By Greg Keller Posted March 31, 2016
Single Sign-On is a hot topic in the Identity-as-a-Service space. Over the past few years, organizations have been searching for solutions for SSO to web applications. There are a wide variety of approaches to the problem: on-premise SSO-specific solutions, cloud-based SSO-focused solutions, and then broader solutions that integrate directory services and web SSO. Unfortunately, legacy applications have largely been ignored in most organizations. Those legacy applications often leverage the LDAP authentication protocol and not the web-focused SAML protocol. As a result, single sign-on to legacy applications is a forgotten aspect of the identity management problem.
Applications: Reflecting on the Legacy Left Behind
Often, legacy applications are on-premises and have been in existence for some time. These applications tend to be more technical in nature, but that isn’t always the case. While much of the attention is given to hot cloud-based SaaS services, millions of organizations still have a large number of their applications hosted inside their network. A few examples of these applications include: Atlassian Jira, Git, and MySQL. These legacy applications customarily talk over LDAP and not over SAML.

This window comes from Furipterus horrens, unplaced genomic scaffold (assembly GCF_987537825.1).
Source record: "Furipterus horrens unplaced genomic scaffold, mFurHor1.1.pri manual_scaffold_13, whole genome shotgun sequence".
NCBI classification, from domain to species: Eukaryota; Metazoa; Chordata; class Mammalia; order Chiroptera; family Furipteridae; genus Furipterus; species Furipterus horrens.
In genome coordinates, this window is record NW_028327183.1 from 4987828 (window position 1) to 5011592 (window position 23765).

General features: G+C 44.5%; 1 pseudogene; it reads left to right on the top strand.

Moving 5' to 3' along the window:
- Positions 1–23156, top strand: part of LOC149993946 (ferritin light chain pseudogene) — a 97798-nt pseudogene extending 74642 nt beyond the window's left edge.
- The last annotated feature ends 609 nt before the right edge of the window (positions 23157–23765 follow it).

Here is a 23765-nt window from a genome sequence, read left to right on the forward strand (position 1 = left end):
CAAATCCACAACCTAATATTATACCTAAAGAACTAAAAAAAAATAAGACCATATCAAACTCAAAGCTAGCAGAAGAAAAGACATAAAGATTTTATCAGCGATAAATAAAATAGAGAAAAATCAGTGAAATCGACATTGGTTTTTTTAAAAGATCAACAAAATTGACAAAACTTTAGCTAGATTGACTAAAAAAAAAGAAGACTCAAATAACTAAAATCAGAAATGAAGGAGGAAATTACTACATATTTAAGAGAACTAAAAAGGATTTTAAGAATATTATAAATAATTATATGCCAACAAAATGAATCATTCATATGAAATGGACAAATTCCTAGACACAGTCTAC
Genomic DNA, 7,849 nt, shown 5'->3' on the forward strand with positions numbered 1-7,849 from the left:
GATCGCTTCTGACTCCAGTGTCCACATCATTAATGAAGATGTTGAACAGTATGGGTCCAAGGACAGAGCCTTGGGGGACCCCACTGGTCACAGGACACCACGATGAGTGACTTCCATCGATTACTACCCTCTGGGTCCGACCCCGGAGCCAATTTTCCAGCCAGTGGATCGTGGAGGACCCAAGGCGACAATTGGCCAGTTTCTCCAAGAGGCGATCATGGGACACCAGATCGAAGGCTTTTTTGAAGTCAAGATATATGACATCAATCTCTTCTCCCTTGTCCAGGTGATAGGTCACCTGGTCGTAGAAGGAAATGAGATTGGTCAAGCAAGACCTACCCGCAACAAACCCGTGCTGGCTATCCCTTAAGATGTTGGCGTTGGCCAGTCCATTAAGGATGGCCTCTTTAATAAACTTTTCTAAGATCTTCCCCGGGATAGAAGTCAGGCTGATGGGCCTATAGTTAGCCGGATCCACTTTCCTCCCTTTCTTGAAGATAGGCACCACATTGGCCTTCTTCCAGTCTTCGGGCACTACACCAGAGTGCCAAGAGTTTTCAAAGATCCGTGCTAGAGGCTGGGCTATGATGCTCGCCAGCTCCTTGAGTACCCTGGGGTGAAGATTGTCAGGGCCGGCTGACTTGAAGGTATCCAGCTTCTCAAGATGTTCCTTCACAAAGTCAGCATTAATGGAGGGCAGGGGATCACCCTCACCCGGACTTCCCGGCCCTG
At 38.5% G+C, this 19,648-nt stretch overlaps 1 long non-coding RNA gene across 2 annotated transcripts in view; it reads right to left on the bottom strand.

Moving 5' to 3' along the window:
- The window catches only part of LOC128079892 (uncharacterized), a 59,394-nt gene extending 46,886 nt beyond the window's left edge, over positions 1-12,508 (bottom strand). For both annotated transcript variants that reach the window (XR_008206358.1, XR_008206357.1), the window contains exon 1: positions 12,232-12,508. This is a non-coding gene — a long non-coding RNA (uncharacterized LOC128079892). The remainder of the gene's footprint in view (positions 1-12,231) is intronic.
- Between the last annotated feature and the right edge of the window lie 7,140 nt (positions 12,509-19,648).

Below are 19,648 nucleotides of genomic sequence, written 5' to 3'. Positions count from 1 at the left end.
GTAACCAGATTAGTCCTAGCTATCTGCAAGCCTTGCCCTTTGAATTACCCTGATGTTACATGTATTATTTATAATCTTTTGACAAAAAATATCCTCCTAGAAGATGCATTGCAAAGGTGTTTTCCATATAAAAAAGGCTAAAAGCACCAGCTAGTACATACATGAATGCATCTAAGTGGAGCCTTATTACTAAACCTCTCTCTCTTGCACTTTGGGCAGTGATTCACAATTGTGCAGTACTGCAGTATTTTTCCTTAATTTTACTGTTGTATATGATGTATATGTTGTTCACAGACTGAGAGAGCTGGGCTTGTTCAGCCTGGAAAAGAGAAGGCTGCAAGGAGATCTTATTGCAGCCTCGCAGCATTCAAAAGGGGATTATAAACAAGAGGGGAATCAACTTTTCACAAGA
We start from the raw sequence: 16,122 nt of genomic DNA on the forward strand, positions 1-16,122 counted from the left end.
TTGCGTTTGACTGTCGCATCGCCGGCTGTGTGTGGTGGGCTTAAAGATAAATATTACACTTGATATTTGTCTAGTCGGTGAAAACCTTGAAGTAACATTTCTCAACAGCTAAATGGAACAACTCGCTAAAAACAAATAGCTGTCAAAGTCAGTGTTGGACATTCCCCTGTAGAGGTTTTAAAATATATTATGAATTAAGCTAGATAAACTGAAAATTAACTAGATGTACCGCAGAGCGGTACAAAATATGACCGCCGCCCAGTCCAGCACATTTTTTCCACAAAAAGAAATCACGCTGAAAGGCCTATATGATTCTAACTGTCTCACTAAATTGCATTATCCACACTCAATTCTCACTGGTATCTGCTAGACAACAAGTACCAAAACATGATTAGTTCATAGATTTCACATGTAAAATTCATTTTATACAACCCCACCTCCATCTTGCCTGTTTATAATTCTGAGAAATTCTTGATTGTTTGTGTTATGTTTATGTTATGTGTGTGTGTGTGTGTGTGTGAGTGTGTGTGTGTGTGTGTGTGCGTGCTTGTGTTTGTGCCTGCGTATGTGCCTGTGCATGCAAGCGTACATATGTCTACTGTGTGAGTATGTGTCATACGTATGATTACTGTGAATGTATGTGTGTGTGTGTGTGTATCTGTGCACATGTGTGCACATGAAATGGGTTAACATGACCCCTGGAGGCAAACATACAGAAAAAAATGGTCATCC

Connecting these legacy applications to an on-premises Microsoft Active Directory (AD) can be tricky. While AD is fundamentally based on LDAP, it has largely focused on Kerberos as the authentication protocol of choice. And, many organizations don’t have an on-premises directory service. These organizations are likely using Google Apps or Microsoft Office 365. In these cases, how do legacy applications connect to a directory service to create that single sign-on capability?
Revealing a Solution to Single Sign-on to Legacy Applications
It starts with a Directory-as-a-Service platform that supports LDAP natively. In the absence of directory service on-premises or with the presence of Google Apps in the cloud, a third-party cloud-based directory service functions as the primary source of credentials. These credentials can then be leveraged in a number of different ways. They can be used for device access (Windows, Mac, and Linux), as WiFi credentials, and for applications access from cloud-based SaaS applications to on-premises legacy ones. The DaaS solution puts out a cloud-hosted LDAP endpoint that legacy applications connect to and authenticate against. The cloud-hosted LDAP knows the core credentials and is able to provide single sign-on access for users.
SSO access to legacy applications should be just as simple as your SSO access to web applications, and it is with modern directory services solutions. Your user will have one set of credentials and the ease of use that they desire. As an IT organization, you will have central control over access to legacy applications with one system.
If you would like to learn more about how Directory-as-a-Service can serve as your SSO solution to legacy applications, drop us a note. Or, feel free to give JumpCloud’s DaaS platform a try for yourself. You’ll be able to not only connect your legacy applications to it, but also your cloud-based ones as well.